• In favor of relief, there is no record of further compliance problems -- the Division's response to Cozzolino's motion for relief does not challenge Cozzolino's assertion that, since the conduct giving rise to the Commission's order, he has not been the subject of other disciplinary action.
  • Cozzolino is 69 years old. He last worked in 1997, when his then-employer, Saperston Financial, Inc., ceased doing business. Commission staff first permitted his reentry as a registered representative in 1975, based on the employing firm president's representations that he would supervise Cozzolino. A series of subsequent associations, all in a supervised capacity, also has been permitted, and this relaxation of the order has not resulted in regulatory interest in Cozzolino. All this weighs in favor of relief.
  • Cozzolino's "harm" centers around the need to pay the $1,500 annual inspection fees applicable when a firm employs an individual subject to a bar order. He claims that this fee is an impediment to his obtaining employment. This "harm" is not unanticipated, and the relevant factor weighs against relief.
  • The Division opposes relief, on the ground that it would expect Cozzolino first to seek permission from the Commission and the NASD to associate without supervisory restrictions and, if relief is granted, to establish a reasonable track record of association without those restrictions before seeking the extraordinary relief of having the bar order vacated. It points to several orders lifting bars of individuals who had a track record of association without supervisory or other restrictions as precedent for this position. At the same time, it notes that one of the cited orders, Bendall, 21 vacated a bar after some 28 years, during which the individual had been allowed to re-associate for 19 of those years, and, similar to Cozzolino's situation, not all supervisory restrictions had been removed at the time relief was granted. The Division's position appears unduly restrictive, particularly in light of Bendall and the fact that, if Cozzolino cannot obtain new employment, he will not be in a position to establish the "track record" ofassociation without restrictions that the Division indicates it would wish to see before supporting relief from the bar.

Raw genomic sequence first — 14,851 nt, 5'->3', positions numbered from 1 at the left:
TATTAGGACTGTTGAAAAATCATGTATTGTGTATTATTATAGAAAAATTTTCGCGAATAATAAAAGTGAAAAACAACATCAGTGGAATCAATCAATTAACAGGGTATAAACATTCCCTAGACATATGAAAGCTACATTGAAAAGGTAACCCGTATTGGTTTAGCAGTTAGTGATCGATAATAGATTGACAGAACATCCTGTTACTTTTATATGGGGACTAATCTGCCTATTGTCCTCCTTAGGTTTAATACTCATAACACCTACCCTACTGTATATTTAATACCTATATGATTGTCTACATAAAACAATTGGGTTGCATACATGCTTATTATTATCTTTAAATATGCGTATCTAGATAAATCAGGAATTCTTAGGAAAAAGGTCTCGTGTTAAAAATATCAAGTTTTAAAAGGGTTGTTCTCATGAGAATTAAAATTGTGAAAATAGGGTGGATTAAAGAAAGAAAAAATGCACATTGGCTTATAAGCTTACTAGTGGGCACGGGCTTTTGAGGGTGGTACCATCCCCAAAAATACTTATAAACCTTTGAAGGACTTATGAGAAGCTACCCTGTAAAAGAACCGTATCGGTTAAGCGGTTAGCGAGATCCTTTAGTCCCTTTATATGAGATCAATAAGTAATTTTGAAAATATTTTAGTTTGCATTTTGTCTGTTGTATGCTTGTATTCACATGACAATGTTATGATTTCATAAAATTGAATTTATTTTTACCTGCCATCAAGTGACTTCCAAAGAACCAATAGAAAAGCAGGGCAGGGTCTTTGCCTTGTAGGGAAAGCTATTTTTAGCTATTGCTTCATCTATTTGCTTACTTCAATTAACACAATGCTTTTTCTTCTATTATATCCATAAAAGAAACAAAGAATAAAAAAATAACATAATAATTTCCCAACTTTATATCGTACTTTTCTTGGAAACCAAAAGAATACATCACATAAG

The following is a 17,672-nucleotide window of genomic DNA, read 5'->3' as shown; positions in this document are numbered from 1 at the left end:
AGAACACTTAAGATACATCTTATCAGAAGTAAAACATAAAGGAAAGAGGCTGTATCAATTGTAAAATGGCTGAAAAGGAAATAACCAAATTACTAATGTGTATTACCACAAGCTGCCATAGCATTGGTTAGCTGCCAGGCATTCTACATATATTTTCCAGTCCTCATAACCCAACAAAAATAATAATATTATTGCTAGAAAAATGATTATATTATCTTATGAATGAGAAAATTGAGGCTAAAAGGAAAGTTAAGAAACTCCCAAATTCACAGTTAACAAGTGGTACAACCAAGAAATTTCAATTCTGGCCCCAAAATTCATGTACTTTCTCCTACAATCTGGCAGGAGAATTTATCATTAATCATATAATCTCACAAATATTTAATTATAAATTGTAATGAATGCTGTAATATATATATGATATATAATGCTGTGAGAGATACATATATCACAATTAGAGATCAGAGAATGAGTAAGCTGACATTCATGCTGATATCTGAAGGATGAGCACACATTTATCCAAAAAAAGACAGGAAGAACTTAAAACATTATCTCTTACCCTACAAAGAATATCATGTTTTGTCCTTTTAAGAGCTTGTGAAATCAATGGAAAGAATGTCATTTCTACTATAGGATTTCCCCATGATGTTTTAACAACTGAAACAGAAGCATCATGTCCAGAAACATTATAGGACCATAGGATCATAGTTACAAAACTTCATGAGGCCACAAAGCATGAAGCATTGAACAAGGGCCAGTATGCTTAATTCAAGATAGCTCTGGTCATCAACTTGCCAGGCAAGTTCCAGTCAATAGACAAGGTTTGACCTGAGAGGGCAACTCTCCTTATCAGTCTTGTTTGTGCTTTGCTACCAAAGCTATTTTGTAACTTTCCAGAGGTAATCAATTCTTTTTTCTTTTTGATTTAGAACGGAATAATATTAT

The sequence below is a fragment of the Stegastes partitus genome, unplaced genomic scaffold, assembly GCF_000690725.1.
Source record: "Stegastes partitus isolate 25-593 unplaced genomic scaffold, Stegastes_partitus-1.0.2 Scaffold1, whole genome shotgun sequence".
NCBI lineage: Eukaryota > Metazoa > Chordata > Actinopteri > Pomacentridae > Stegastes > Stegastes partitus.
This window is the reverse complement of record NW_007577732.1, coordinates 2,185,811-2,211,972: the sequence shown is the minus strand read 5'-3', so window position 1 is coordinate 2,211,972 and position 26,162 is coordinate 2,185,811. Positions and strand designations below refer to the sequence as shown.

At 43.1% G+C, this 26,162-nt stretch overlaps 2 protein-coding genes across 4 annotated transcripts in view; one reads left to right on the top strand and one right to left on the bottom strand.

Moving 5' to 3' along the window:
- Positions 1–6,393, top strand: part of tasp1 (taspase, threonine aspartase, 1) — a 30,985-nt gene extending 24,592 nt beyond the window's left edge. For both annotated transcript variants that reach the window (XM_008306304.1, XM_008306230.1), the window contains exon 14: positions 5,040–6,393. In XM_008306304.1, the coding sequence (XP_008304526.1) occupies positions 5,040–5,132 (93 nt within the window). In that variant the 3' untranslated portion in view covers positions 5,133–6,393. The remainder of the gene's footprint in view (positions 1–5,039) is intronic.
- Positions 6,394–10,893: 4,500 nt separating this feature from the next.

Accordingly, IT IS ORDERED that the petition of Ciro Cozzolino to vacate the order entered against him on September 13, 1974, be, and it hereby is, GRANTED; and

IT IS FURTHER ORDERED that the order be, and it hereby is, VACATED.

By the Commission.

Jonathan G. Katz


1 Edward I. Frankel, Securities Exchange Act Rel. No. 49002__ (December 29, 2003),__ SEC Docket ____; Stephen S. Wien, Exchange Act Rel. No. 49000(December 29, 2003), __ SEC Docket ____.

2 Ciro Cozzolino, et. al., Exchange Act Rel. No. 11012 (Sept. 13, 1974), 5 SEC Docket 152.

3 The order found that Cozzolino wilfully aided and abetted violations of Section 17(a) of the Securities Act, Section 10(b) of the Exchange Act, and Rule 10b-5 thereunder, and that Cozzolino wilfully aided and abetted violations of Section 17(a) of the Exchange Act and Rule 17a-3 thereunder.

4 The letter motion that Cozzolino has submitted could be read to request relief only from the necessity of being subject to special supervisory conditions -- he specifically requests "relief from being supervised." However, in the next sentence of that letter motion he indicates his understanding that, if the Commission grants him relief, an employing firm will save the $1,500 NASD annual inspection fee (and a principal to supervise him will not be needed). The inspection fee is applicable in all situations where afirm employs an individual subject to a bar order. Accordingly, as does the Division, the Commission construes Cozzolino's request as a request to vacate the bar order.

5 The record includes a 1993 order from the State of Idaho Department of Finance denying Cozzolino's registration in that state, based on the Commission's 1974 order and a finding that Cozzolino was insolvent as evidenced by outstanding tax liens. Cozzolino explains in his motion that Idaho authorities informed his firm that he was disqualified because of the Commission order, and gave the firm 30 days to withdraw the application for registration. According to Cozzolino, the firm failed to withdraw the application within the time allowed, and the 1993 Idaho order was entered as a result. The Division represents that: "An examiner for the State confirmed that it would be the Department's practice to allow withdrawal of an application prior to issuance of a denial order. The order does not appear to represent additional, intervening misconduct by Cozzolino."

6 Admin. Proc. File No. 3-7496 (Aug. 9, 1991).

7 Exchange Act Rel. No. 36275 (Sept. 25, 1995), 60 SEC Docket 883.

8 Exchange Act Rel. No. 38326 (Feb. 24, 1997), 63 SEC Docket2790.

9 Paraphrasing Donald H. Parsons, Exchange Act Rel. No. 32948 (Sept. 23, 1993), 55 SEC Docket 112, 114. The Division assesses Cozzolino's petition against the standard set forth in United States v. Swift, 286 U.S. 106, 119 (1932) (relief warranted upon "clear showing of grievous wrong evoked by new and unforseen conditions").

10 Quoting from William H. Pike, Investment Company Act Rel. No. 40417 (July 20, 1994), 57 SEC Docket 589, 590, petition for review denied, Pike v. SEC, 52 F.3d 1122 (D.C. Cir. 1995).